Will Perestroika Open Soviet Science's Doors To The English Language?

In the previous issue of The Scientist (Feb. 19, 1990), we devoted a sizable portion of editorial space to the international science community's golden opportunities and potential pitfalls stemming from the Soviet Union's dramatic policies of perestroika and glasnost. In that issue, physicist Sidney Drell poignantly discussed his friend Andrei Sakharov, who - with his dedication to intellectual freedom and open communication among nations - must be regarded as a prime mover toward the great re

Eugene Garfield
Mar 4, 1990

In the previous issue of The Scientist (Feb. 19, 1990), we devoted a sizable portion of editorial space to the international science community's golden opportunities and potential pitfalls stemming from the Soviet Union's dramatic policies of perestroika and glasnost.

In that issue, physicist Sidney Drell poignantly discussed his friend Andrei Sakharov, who - with his dedication to intellectual freedom and open communication among nations - must be regarded as a prime mover toward the great reforms we are now witnessing in the USSR and Eastern Europe.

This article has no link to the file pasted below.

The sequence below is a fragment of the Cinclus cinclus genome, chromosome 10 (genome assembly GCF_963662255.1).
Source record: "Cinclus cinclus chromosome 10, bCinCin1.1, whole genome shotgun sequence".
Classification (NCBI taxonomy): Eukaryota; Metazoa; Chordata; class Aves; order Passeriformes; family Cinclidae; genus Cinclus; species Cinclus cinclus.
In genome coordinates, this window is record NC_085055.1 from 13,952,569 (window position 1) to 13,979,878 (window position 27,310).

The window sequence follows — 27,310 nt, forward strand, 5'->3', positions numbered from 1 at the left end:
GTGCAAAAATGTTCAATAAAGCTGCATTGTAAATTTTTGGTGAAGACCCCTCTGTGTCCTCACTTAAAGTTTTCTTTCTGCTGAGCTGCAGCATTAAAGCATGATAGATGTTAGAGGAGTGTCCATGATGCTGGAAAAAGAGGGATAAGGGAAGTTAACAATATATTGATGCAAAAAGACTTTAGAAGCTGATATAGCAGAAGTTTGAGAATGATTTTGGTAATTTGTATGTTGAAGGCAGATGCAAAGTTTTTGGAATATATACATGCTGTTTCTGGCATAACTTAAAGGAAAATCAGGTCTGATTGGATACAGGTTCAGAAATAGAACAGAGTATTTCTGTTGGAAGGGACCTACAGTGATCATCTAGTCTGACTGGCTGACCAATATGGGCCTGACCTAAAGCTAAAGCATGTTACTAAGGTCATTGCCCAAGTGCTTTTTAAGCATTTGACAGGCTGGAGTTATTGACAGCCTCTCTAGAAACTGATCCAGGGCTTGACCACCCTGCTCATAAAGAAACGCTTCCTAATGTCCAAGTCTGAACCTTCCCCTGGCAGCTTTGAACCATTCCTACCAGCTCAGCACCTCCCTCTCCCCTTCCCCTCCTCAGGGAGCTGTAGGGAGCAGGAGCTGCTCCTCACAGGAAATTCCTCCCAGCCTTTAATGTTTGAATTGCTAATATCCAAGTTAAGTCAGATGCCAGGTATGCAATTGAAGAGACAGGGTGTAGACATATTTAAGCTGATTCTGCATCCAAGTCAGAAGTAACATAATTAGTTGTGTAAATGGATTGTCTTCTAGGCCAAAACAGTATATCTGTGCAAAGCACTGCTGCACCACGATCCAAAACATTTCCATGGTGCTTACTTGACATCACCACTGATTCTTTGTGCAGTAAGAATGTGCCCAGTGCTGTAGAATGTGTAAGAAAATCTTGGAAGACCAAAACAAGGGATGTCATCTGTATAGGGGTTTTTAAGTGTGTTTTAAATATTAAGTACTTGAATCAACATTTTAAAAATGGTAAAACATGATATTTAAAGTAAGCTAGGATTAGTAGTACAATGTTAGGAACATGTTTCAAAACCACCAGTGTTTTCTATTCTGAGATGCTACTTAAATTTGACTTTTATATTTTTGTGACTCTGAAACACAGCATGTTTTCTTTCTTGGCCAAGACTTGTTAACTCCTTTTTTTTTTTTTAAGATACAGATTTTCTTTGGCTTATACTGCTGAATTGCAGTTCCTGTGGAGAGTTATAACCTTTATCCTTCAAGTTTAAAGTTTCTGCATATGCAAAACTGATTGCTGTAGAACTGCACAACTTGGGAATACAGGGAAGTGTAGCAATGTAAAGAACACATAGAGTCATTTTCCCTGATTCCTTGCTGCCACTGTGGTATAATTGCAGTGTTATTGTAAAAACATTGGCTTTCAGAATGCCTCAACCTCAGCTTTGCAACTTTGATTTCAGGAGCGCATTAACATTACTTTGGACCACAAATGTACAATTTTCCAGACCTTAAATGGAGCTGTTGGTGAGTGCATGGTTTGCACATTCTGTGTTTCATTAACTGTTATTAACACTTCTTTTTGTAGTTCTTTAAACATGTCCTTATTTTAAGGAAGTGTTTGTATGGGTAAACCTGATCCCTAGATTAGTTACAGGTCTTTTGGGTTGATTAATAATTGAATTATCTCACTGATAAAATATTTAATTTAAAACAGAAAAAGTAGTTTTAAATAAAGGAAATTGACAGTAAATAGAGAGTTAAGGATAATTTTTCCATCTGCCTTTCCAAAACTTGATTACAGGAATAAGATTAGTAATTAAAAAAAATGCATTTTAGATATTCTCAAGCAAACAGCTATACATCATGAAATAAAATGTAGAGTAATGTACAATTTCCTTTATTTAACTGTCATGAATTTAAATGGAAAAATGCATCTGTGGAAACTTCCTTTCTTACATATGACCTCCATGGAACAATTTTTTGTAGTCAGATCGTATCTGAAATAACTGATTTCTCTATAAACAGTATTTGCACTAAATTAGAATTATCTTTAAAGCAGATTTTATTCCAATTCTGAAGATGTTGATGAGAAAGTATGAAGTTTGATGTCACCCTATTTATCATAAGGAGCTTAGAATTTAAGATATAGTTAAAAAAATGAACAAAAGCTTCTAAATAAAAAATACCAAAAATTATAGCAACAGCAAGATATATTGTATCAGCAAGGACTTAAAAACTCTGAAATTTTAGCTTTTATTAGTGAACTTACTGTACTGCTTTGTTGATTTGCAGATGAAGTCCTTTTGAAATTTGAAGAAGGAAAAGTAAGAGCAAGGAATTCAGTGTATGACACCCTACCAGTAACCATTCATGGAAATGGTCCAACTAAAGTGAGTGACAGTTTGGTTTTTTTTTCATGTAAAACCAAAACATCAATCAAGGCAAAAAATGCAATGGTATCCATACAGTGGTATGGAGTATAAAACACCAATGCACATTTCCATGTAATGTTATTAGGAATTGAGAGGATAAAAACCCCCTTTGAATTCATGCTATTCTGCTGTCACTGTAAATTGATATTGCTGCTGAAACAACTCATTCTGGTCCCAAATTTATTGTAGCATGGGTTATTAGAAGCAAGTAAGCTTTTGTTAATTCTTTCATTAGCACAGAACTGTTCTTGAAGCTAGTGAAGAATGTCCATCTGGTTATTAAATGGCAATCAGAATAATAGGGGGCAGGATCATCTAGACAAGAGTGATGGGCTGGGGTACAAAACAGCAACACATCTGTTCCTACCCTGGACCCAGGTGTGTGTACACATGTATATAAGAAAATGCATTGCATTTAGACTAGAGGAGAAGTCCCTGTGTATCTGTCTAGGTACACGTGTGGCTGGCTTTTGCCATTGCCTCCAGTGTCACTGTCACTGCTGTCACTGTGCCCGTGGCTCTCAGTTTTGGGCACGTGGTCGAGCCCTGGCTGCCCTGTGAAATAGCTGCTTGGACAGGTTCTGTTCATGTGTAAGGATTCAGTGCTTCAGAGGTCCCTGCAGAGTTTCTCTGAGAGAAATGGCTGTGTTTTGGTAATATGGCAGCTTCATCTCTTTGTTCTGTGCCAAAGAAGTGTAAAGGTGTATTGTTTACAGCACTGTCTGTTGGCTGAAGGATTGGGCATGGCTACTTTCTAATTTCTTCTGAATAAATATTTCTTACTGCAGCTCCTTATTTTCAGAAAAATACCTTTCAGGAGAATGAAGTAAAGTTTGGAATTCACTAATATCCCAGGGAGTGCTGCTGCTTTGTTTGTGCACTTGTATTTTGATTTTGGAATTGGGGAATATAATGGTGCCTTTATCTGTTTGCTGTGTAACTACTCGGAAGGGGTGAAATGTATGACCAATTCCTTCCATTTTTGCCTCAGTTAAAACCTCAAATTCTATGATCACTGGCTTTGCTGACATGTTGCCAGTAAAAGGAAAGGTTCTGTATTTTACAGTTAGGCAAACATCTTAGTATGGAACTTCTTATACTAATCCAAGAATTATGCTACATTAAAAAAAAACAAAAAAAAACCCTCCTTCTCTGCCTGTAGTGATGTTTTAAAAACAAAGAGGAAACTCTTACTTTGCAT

Concerning the improvement of communication between East and West that Sakharov persistently encouraged, it is appropriate that we in the science community consider some informational and linguistic changes that could significantly elevate and enrich the level of dialogue among researchers the world over. These changes entail, simply speaking, the need for Soviet scientists and publishers to, at long last, open their doors to...

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